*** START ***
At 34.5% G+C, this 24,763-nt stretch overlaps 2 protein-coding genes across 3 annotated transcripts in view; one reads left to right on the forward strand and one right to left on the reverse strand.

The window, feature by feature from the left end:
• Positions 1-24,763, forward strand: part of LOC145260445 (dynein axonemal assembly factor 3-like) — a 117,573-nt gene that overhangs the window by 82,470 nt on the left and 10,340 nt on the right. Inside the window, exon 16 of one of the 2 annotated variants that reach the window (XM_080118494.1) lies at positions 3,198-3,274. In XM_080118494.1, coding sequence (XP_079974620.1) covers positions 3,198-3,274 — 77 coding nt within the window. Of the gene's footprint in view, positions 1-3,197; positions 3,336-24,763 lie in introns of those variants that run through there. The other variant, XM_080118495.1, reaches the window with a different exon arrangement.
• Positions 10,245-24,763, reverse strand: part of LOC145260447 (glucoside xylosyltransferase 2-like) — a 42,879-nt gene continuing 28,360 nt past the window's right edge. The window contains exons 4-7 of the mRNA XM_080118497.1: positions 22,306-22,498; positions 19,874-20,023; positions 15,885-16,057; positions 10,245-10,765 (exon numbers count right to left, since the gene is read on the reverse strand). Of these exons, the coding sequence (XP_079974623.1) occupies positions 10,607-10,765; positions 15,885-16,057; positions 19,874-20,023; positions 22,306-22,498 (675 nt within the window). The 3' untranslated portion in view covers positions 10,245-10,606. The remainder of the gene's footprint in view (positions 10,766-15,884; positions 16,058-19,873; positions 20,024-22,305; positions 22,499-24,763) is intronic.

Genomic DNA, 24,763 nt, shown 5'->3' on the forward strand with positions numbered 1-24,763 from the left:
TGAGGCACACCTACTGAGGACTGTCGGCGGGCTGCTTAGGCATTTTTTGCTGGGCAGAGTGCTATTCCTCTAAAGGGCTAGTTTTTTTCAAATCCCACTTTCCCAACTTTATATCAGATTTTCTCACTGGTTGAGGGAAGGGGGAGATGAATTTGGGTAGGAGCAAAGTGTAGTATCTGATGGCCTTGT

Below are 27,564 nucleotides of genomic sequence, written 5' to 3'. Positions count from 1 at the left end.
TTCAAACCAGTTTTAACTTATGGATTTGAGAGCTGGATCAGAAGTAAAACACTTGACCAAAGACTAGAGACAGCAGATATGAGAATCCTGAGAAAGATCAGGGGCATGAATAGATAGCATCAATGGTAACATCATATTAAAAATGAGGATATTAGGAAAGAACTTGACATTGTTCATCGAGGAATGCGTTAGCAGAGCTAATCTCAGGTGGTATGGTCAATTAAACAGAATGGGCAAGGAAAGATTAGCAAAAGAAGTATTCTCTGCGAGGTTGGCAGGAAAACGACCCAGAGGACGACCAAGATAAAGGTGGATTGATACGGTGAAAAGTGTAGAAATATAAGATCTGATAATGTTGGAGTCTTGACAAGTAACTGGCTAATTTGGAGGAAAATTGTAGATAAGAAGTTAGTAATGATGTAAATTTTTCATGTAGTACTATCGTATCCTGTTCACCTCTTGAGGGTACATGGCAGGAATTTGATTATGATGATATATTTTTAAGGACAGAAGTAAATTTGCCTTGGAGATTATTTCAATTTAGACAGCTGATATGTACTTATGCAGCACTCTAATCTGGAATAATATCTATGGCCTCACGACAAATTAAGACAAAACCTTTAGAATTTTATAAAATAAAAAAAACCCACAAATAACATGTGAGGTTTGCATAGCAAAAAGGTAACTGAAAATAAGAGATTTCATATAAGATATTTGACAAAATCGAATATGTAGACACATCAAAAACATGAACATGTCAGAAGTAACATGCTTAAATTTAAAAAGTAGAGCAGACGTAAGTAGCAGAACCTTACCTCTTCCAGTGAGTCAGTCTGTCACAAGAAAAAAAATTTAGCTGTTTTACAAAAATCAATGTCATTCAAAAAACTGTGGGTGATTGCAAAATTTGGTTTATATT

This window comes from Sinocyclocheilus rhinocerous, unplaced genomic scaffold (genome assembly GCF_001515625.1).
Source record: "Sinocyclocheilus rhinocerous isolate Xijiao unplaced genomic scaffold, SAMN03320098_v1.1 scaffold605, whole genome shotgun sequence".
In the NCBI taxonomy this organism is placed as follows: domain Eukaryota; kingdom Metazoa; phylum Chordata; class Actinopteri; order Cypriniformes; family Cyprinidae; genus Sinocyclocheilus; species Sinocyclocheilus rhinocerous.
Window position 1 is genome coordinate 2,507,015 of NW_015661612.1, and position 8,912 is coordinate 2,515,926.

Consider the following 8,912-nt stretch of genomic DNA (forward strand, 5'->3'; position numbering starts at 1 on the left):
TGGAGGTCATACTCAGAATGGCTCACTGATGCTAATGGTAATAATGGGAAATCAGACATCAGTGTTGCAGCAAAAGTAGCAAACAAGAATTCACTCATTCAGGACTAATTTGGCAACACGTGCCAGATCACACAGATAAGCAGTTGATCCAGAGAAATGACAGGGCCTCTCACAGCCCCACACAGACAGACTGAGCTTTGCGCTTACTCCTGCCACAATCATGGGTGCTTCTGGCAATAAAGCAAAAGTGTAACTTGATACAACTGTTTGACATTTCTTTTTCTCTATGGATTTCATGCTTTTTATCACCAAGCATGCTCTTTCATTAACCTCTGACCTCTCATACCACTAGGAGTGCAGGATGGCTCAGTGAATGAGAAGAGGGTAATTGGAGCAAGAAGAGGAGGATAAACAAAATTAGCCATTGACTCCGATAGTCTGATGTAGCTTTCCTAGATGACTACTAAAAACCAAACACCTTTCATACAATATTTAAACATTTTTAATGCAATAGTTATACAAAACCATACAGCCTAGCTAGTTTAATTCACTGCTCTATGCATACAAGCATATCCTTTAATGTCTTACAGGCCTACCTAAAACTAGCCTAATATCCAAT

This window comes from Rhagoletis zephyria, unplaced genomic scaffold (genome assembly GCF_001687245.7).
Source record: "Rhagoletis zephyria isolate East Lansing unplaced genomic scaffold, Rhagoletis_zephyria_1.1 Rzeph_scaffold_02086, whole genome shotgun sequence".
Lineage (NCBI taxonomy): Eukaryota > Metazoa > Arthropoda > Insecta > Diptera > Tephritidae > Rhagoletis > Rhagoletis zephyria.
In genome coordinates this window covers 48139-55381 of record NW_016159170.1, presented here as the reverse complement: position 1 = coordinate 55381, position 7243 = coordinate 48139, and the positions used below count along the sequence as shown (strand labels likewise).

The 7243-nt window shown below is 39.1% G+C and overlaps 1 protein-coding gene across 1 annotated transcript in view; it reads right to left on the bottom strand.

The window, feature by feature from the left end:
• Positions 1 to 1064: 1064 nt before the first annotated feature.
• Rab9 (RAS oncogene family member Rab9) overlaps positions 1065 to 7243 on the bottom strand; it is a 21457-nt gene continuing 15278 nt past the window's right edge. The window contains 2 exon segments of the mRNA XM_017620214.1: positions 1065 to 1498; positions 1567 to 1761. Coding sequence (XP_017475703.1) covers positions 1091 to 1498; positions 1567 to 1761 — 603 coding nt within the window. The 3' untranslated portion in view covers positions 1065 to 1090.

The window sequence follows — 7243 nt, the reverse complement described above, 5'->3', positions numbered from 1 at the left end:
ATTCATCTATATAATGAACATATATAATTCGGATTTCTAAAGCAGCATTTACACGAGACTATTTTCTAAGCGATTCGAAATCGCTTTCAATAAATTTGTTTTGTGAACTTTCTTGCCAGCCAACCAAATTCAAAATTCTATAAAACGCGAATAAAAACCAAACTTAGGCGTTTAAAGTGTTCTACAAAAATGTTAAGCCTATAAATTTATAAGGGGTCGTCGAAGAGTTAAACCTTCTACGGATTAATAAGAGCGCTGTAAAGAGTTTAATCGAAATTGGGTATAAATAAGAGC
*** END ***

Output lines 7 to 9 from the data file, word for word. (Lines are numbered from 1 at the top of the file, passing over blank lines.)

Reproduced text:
Below are 27,564 nucleotides of genomic sequence, written 5' to 3'. Positions count from 1 at the left end.
TTCAAACCAGTTTTAACTTATGGATTTGAGAGCTGGATCAGAAGTAAAACACTTGACCAAAGACTAGAGACAGCAGATATGAGAATCCTGAGAAAGATCAGGGGCATGAATAGATAGCATCAATGGTAACATCATATTAAAAATGAGGATATTAGGAAAGAACTTGACATTGTTCATCGAGGAATGCGTTAGCAGAGCTAATCTCAGGTGGTATGGTCAATTAAACAGAATGGGCAAGGAAAGATTAGCAAAAGAAGTATTCTCTGCGAGGTTGGCAGGAAAACGACCCAGAGGACGACCAAGATAAAGGTGGATTGATACGGTGAAAAGTGTAGAAATATAAGATCTGATAATGTTGGAGTCTTGACAAGTAACTGGCTAATTTGGAGGAAAATTGTAGATAAGAAGTTAGTAATGATGTAAATTTTTCATGTAGTACTATCGTATCCTGTTCACCTCTTGAGGGTACATGGCAGGAATTTGATTATGATGATATATTTTTAAGGACAGAAGTAAATTTGCCTTGGAGATTATTTCAATTTAGACAGCTGATATGTACTTATGCAGCACTCTAATCTGGAATAATATCTATGGCCTCACGACAAATTAAGACAAAACCTTTAGAATTTTATAAAATAAAAAAAACCCACAAATAACATGTGAGGTTTGCATAGCAAAAAGGTAACTGAAAATAAGAGATTTCATATAAGATATTTGACAAAATCGAATATGTAGACACATCAAAAACATGAACATGTCAGAAGTAACATGCTTAAATTTAAAAAGTAGAGCAGACGTAAGTAGCAGAACCTTACCTCTTCCAGTGAGTCAGTCTGTCACAAGAAAAAAAATTTAGCTGTTTTACAAAAATCAATGTCATTCAAAAAACTGTGGGTGATTGCAAAATTTGGTTTATATT

This window comes from Sinocyclocheilus rhinocerous, unplaced genomic scaffold (genome assembly GCF_001515625.1).